Aug. 5 (UPI) — Japanese tech firms that rely on South Korea-made memory chips for processing and organic light-emitting diode panels, or OLED, are at risk of slowdown due to Tokyo’s restrictions against South Korean firms.
The Japanese government’s move last week to remove South Korea from a “white list” of preferred trading partners spells trouble for corporations like Sony, sources in the multinational electronics industry say, according to South Korean news source Chosun Biz.
The adverse side effects of Japanese retaliation against South Korea, following the shutdown of a bilateral comfort women’s foundation and South Korean court orders to compensate Korean victims of forced labor, are unveiling the tightly interwoven tech supply chain that binds the two countries.
Firms like Sony are likely to be affected because of South Korean dominance in the memory chip market and OLED.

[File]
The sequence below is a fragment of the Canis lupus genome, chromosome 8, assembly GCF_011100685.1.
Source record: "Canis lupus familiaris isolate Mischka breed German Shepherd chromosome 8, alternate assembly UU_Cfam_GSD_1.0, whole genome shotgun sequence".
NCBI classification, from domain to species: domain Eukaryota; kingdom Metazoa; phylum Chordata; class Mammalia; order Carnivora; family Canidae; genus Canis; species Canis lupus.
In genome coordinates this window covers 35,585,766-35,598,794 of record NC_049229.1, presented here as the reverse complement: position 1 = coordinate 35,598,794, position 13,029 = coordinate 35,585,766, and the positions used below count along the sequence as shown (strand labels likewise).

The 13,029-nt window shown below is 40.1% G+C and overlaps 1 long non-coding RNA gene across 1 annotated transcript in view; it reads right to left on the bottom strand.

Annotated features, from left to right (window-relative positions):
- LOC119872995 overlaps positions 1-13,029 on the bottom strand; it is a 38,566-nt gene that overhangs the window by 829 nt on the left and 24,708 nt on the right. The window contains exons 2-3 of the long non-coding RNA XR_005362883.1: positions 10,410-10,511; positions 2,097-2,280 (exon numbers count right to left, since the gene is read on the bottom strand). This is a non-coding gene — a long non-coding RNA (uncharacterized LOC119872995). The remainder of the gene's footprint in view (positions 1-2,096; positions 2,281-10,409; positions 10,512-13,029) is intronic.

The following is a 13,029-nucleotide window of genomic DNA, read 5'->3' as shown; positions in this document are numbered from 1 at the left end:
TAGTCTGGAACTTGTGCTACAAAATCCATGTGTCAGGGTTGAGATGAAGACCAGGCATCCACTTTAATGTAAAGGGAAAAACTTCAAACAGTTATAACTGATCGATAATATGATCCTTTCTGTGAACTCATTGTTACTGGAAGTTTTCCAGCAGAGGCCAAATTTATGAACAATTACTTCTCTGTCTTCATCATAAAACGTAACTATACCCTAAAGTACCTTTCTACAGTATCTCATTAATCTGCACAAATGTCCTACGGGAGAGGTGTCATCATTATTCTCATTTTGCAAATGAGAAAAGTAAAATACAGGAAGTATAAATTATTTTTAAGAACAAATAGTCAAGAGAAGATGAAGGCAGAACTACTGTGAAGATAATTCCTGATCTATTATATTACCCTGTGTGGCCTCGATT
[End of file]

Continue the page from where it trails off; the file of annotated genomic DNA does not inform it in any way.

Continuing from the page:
Two South Korean firms, Samsung Electronics and SK Hynix, comprise 72.6 percent of the global DRAM market.
A semiconductor firm source told Chosun Biz companies like Sony can turn to other suppliers, including U.S. firm Micron, but restrictions against South Korea could still hurt Japanese companies.
“Micron Technology produces GDDR [graphics double data rate] memory, but without South Korean sources, no company can properly procure DRAM supply,” the source said.
Sony’s flat-screen televisions are also likely to be affected; South Korean firm LG Display is the exclusive manufacturer of OLED panels for large televisions, and Samsung Display accounts for 76.3 percent of the 8K-resolution liquid crystal display, or LCD, market.
The dispute with Japan has preoccupied Seoul and is dominating the national agenda despite North Korea‘s multiple weapons tests last week.
News 1 reported Monday President Moon Jae-in said Japan will not stop South Korea’s economic rise, and that the latest trade restrictions will “only stimulate” South Korea to become more competitive.
Last week foreign ministers of both sides failed to reach a resolution on the trade dispute at a regional security forum in Thailand.